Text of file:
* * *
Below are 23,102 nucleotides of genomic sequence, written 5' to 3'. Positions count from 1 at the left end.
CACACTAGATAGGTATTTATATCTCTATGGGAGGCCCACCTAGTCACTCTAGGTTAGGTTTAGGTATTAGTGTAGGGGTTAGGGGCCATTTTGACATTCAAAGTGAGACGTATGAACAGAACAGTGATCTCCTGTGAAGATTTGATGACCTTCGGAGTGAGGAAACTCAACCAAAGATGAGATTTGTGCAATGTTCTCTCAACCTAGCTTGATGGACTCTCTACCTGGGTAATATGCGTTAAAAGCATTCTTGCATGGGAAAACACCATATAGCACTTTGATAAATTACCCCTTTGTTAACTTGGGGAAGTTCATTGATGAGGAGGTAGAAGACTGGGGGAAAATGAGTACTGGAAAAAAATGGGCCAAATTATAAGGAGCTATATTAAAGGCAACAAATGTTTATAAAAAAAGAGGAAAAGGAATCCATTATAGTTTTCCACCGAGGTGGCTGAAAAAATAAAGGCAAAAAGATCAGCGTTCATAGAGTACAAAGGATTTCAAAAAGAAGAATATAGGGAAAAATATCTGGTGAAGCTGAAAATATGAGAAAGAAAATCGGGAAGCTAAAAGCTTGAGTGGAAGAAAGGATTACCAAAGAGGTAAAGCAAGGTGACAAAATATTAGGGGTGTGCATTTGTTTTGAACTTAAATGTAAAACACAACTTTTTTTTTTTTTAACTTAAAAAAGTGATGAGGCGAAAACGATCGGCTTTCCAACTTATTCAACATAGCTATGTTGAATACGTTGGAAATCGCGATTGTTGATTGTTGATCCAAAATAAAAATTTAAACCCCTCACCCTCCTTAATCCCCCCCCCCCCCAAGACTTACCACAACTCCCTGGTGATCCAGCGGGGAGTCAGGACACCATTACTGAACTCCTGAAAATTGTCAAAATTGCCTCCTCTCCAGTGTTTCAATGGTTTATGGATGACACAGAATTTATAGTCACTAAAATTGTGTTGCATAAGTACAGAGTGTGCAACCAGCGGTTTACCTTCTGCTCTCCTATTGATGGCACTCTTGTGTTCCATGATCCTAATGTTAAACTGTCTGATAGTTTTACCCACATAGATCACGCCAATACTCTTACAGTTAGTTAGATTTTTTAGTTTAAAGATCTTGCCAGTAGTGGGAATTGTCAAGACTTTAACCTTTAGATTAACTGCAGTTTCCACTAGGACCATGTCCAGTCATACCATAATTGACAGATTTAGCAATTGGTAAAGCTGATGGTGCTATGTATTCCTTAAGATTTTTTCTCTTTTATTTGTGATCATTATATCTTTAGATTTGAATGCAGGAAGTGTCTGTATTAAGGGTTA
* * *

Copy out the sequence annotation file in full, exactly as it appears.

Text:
Below are 23,102 nucleotides of genomic sequence, written 5' to 3'. Positions count from 1 at the left end.
CACACTAGATAGGTATTTATATCTCTATGGGAGGCCCACCTAGTCACTCTAGGTTAGGTTTAGGTATTAGTGTAGGGGTTAGGGGCCATTTTGACATTCAAAGTGAGACGTATGAACAGAACAGTGATCTCCTGTGAAGATTTGATGACCTTCGGAGTGAGGAAACTCAACCAAAGATGAGATTTGTGCAATGTTCTCTCAACCTAGCTTGATGGACTCTCTACCTGGGTAATATGCGTTAAAAGCATTCTTGCATGGGAAAACACCATATAGCACTTTGATAAATTACCCCTTTGTTAACTTGGGGAAGTTCATTGATGAGGAGGTAGAAGACTGGGGGAAAATGAGTACTGGAAAAAAATGGGCCAAATTATAAGGAGCTATATTAAAGGCAACAAATGTTTATAAAAAAAGAGGAAAAGGAATCCATTATAGTTTTCCACCGAGGTGGCTGAAAAAATAAAGGCAAAAAGATCAGCGTTCATAGAGTACAAAGGATTTCAAAAAGAAGAATATAGGGAAAAATATCTGGTGAAGCTGAAAATATGAGAAAGAAAATCGGGAAGCTAAAAGCTTGAGTGGAAGAAAGGATTACCAAAGAGGTAAAGCAAGGTGACAAAATATTAGGGGTGTGCATTTGTTTTGAACTTAAATGTAAAACACAACTTTTTTTTTTTTTAACTTAAAAAAGTGATGAGGCGAAAACGATCGGCTTTCCAACTTATTCAACATAGCTATGTTGAATACGTTGGAAATCGCGATTGTTGATTGTTGATCCAAAATAAAAATTTAAACCCCTCACCCTCCTTAATCCCCCCCCCCCCCAAGACTTACCACAACTCCCTGGTGATCCAGCGGGGAGTCAGGACACCATTACTGAACTCCTGAAAATTGTCAAAATTGCCTCCTCTCCAGTGTTTCAATGGTTTATGGATGACACAGAATTTATAGTCACTAAAATTGTGTTGCATAAGTACAGAGTGTGCAACCAGCGGTTTACCTTCTGCTCTCCTATTGATGGCACTCTTGTGTTCCATGATCCTAATGTTAAACTGTCTGATAGTTTTACCCACATAGATCACGCCAATACTCTTACAGTTAGTTAGATTTTTTAGTTTAAAGATCTTGCCAGTAGTGGGAATTGTCAAGACTTTAACCTTTAGATTAACTGCAGTTTCCACTAGGACCATGTCCAGTCATACCATAATTGACAGATTTAGCAATTGGTAAAGCTGATGGTGCTATGTATTCCTTAAGATTTTTTCTCTTTTATTTGTGATCATTATATCTTTAGATTTGAATGCAGGAAGTGTCTGTATTAAGGGTTA